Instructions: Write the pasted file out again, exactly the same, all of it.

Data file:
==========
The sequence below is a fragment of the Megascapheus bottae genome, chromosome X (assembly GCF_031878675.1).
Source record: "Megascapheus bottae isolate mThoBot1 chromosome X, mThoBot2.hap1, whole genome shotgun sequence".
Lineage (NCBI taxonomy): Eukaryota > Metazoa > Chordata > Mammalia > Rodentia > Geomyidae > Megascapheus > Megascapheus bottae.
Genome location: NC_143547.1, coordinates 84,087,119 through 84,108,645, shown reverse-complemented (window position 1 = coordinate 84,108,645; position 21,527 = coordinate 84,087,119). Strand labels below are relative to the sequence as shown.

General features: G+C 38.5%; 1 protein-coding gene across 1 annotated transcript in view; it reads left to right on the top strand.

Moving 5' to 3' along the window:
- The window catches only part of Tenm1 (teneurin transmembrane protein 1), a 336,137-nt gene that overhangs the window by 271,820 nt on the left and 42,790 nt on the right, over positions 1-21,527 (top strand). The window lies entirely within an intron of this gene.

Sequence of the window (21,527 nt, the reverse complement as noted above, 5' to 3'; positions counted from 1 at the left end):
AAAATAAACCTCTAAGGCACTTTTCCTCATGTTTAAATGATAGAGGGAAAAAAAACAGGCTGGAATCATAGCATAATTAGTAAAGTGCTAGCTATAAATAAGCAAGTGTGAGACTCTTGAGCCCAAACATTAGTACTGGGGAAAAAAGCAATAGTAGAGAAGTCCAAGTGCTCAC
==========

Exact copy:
The sequence below is a fragment of the Megascapheus bottae genome, chromosome X (assembly GCF_031878675.1).
Source record: "Megascapheus bottae isolate mThoBot1 chromosome X, mThoBot2.hap1, whole genome shotgun sequence".
Lineage (NCBI taxonomy): Eukaryota > Metazoa > Chordata > Mammalia > Rodentia > Geomyidae > Megascapheus > Megascapheus bottae.
Genome location: NC_143547.1, coordinates 84,087,119 through 84,108,645, shown reverse-complemented (window position 1 = coordinate 84,108,645; position 21,527 = coordinate 84,087,119). Strand labels below are relative to the sequence as shown.

General features: G+C 38.5%; 1 protein-coding gene across 1 annotated transcript in view; it reads left to right on the top strand.

Moving 5' to 3' along the window:
- The window catches only part of Tenm1 (teneurin transmembrane protein 1), a 336,137-nt gene that overhangs the window by 271,820 nt on the left and 42,790 nt on the right, over positions 1-21,527 (top strand). The window lies entirely within an intron of this gene.

Sequence of the window (21,527 nt, the reverse complement as noted above, 5' to 3'; positions counted from 1 at the left end):
AAAATAAACCTCTAAGGCACTTTTCCTCATGTTTAAATGATAGAGGGAAAAAAAACAGGCTGGAATCATAGCATAATTAGTAAAGTGCTAGCTATAAATAAGCAAGTGTGAGACTCTTGAGCCCAAACATTAGTACTGGGGAAAAAAGCAATAGTAGAGAAGTCCAAGTGCTCAC